We are seated in a nearby travel agency that has doubled up as the “office” for the initiative. I am flanked by members of a local committee created to manage the project, many of whom come and go through the length of our conversation. The septuagenarian Urgen Chiring, the proprietor of the nearby Hotel Utse, is dozing off in the morning sun—he has nothing to add but nevertheless makes it a point to remain in attendance. And to my right, Surya Joshi is listening in, impatiently. Joshi is a local resident and his face is dominated by tired, puffy eyes. They, however, light up with evangelical fervour, as he forcefully butts into the conversation. “That’s not how it really started though,” he begins, recounting his own version of how the project took off. “Three years ago, a travelling Chinese monk who went by the name of Yan Han Seng got a few locals together and pleaded us to restore the premises. He told us that relics from a very important religious leader were buried at the Chaitya which was chronicled in historical Chinese texts. At first, we didn’t make much of it, but when he returned the next day with Rs 300,000 in cash as seed money, we were all shocked.” The mysterious monk, Joshi reiterates, was insistent that repairs begin immediately. “Then, poof, he disappeared. We have not seen him since. He left a phone number and an email address, but we have not been able to contact him. I, for one, took it as a sign.” Some of the members nod in agreement, others break out into scoffs. “Icchya garnu parcha, Sansar le puryaidincha (If you will it, the universe will provide),” he declares. He repeats the phrase several times throughout the conversation.
Road of trials
Whether initiated by cosmic will or just plain frustration within the local community, any overhaul of heritage sites is overseen by a tangle of bureaucratic red tape. “We found out the hard way,” admits Shrestha, who is also the president of the committee, “Suddenly we had Rs 300,000 in our hands and absolutely no idea about where to actually begin.”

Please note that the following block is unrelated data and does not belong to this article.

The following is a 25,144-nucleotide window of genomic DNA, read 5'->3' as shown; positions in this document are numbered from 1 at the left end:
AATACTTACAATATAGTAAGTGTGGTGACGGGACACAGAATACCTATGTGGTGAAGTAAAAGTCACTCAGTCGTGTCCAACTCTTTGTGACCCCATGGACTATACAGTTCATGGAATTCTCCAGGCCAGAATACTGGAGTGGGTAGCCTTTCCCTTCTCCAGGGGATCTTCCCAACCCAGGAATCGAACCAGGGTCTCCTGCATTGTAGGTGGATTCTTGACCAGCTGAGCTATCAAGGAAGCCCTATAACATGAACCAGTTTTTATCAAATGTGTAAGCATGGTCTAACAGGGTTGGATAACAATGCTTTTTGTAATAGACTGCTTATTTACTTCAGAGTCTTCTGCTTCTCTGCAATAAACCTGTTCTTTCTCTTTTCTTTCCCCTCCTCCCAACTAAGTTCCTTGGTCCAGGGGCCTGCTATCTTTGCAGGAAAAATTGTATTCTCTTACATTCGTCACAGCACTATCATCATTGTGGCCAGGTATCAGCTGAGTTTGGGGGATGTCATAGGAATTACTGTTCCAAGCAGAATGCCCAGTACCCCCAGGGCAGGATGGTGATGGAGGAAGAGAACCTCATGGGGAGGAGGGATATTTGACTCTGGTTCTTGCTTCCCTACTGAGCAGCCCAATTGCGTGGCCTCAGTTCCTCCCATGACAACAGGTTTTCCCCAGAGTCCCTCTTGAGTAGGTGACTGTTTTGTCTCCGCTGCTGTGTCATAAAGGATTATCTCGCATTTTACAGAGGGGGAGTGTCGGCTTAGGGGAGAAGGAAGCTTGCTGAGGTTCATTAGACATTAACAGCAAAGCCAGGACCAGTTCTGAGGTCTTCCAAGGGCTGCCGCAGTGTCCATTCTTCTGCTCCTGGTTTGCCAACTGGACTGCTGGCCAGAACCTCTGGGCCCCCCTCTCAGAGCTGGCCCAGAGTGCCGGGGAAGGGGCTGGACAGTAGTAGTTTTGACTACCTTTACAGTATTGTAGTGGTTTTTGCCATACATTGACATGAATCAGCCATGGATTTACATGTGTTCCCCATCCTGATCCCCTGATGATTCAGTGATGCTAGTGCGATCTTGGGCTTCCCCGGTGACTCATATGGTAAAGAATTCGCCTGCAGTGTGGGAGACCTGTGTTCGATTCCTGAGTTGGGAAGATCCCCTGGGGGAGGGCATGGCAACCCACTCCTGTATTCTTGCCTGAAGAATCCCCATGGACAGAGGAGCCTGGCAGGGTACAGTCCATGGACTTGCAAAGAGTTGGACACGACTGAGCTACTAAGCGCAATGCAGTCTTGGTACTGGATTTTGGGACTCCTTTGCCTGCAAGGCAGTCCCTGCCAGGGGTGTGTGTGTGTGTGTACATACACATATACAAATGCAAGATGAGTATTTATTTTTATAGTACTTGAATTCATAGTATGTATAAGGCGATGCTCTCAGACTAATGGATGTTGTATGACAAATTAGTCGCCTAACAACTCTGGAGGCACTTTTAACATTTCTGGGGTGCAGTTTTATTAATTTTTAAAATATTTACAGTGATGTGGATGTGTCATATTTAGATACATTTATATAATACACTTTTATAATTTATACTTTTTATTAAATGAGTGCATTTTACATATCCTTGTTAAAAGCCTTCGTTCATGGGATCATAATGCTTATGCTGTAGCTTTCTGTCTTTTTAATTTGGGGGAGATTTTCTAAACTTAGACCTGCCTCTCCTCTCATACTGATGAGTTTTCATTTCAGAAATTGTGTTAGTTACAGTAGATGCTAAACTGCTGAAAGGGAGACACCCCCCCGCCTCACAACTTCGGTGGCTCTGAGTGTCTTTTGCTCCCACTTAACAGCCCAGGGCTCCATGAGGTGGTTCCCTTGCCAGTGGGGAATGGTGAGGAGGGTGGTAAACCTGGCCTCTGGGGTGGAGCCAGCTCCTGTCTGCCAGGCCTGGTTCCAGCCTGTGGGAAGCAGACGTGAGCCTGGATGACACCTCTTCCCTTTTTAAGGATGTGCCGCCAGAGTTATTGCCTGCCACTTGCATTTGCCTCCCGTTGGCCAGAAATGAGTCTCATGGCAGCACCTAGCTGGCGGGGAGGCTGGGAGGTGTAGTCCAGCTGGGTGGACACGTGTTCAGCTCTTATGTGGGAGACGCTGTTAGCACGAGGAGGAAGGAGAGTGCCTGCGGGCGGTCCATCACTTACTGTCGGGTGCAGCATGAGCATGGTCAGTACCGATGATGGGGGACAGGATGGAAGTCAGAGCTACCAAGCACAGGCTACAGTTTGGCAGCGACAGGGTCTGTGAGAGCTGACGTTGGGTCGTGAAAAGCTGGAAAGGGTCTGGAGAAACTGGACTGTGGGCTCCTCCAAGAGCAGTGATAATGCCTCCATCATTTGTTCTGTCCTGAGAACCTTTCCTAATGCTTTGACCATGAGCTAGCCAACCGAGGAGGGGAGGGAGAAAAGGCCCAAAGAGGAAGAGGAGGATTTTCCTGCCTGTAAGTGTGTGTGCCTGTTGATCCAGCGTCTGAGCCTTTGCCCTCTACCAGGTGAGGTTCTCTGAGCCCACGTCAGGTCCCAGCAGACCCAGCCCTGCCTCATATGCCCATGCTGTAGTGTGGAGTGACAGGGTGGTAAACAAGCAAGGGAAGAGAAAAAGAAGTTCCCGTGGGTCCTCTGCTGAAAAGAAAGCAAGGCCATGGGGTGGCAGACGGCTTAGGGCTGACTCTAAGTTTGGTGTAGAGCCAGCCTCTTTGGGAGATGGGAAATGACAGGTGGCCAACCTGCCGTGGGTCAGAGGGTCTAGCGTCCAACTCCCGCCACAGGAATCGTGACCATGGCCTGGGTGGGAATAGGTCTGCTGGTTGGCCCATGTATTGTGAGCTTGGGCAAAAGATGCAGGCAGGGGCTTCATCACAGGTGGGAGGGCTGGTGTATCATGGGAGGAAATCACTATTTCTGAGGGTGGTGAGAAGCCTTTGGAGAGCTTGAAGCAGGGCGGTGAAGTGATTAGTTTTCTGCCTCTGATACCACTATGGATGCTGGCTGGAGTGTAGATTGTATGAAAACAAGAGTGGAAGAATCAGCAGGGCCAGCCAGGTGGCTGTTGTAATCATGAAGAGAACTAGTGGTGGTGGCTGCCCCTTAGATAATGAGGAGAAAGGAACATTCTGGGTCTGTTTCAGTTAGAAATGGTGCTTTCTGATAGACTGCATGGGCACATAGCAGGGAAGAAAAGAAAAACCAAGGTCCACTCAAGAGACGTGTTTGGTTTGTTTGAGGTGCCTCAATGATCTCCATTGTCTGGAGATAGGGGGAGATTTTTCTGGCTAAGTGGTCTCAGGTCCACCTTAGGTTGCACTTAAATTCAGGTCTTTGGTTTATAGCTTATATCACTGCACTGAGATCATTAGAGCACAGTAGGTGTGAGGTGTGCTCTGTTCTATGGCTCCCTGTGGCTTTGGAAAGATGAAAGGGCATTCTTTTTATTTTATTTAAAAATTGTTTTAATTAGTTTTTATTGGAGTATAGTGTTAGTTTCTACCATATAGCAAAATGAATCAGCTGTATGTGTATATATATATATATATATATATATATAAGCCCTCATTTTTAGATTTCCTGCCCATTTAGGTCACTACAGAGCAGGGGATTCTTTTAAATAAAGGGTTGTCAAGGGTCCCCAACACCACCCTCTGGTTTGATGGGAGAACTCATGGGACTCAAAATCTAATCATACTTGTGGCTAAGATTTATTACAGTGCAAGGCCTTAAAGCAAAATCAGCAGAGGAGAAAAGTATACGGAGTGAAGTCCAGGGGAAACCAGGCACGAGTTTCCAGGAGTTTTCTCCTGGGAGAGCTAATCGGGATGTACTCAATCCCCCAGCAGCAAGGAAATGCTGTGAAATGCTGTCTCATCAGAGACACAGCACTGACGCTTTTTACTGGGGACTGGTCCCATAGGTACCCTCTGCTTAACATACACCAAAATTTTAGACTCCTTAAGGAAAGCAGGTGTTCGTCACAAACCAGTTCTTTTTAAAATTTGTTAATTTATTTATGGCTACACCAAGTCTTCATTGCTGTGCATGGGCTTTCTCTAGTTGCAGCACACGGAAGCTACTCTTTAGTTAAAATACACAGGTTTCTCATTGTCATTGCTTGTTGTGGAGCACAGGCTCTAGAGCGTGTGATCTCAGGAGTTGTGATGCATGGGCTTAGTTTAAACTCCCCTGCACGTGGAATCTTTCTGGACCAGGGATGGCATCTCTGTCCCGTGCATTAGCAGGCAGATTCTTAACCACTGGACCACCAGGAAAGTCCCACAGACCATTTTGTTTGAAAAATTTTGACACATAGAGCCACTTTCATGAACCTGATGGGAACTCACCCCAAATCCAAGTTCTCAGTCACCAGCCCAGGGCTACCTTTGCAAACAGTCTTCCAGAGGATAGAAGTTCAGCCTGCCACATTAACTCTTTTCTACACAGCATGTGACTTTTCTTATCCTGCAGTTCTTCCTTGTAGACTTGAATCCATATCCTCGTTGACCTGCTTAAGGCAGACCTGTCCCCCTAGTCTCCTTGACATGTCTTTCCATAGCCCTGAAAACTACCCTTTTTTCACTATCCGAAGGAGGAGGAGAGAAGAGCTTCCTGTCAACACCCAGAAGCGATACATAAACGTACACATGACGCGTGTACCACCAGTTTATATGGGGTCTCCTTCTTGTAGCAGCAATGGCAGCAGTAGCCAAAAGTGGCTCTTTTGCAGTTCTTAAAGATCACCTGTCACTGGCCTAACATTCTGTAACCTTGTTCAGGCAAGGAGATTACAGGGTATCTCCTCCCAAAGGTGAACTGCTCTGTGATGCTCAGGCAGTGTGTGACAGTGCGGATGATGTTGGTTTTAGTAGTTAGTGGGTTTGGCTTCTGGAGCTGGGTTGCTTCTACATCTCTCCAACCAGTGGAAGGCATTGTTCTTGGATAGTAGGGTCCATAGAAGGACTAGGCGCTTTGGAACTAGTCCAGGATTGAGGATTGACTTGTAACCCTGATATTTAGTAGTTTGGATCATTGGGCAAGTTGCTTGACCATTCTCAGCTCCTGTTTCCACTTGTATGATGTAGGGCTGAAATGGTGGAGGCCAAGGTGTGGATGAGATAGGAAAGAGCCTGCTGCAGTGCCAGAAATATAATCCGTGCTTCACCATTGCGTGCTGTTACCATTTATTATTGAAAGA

It is a subject that keenly interests Govinda Prasad Pantha, who owns a bead shop a few doors down. You can tell he did a significant portion of the ‘official running around’ on behalf of the community. “It was all very frustrating,” he says, “We were running from pillar to post—from the ward office to the metropolitan office to the heritage bureau to the Department of Archaeology and then round and round. We had no reference point.” Committee members, according to Pantha, spent weeks and months being ordered from desk to desk, partly because they themselves were learning through trial and error. Then when finally the Kathmandu Metropolitan City agreed to go in on an 80:20 ratio partnership with the locals, the 2015 earthquake halted the plans once more.
Those months, Pantha says, were the hardest for the project. The Chaitya suffered further damages during the quakes and their petition stalled at the KMC. “But the one thing we learned is that you can’t give up,” he says, “Eventually things click into gear.” Shrestha too is keen to reiterate that the system begrudgingly works, but only when locals take the initiative. To date, the committee has received Rs 880,000 from the KMC, free technical expertise from the DOA and the ward office even installed a solar street lamp; a bonus.
And then as the project began to gain footing, others began to chip in. Restorers Rohit Ranjitkar and Rabi Jonchhay helped create a blueprint that would not only restore the Chaitya in the traditional Lichchhavi style it was built in, but would create a complimenting space around it. Young architect Alina Tamrakar volunteered the designs for an intricate sattal to run along the eastern wall. Pasa Maharjan and his Dakshin Barahi brick factory helped churn out customised traditional bricks—dacchi appa and ma appa—at cost. Masons came in from Bhaktapur, the stone workers from Sankhamul, the carpenters from Bungamati.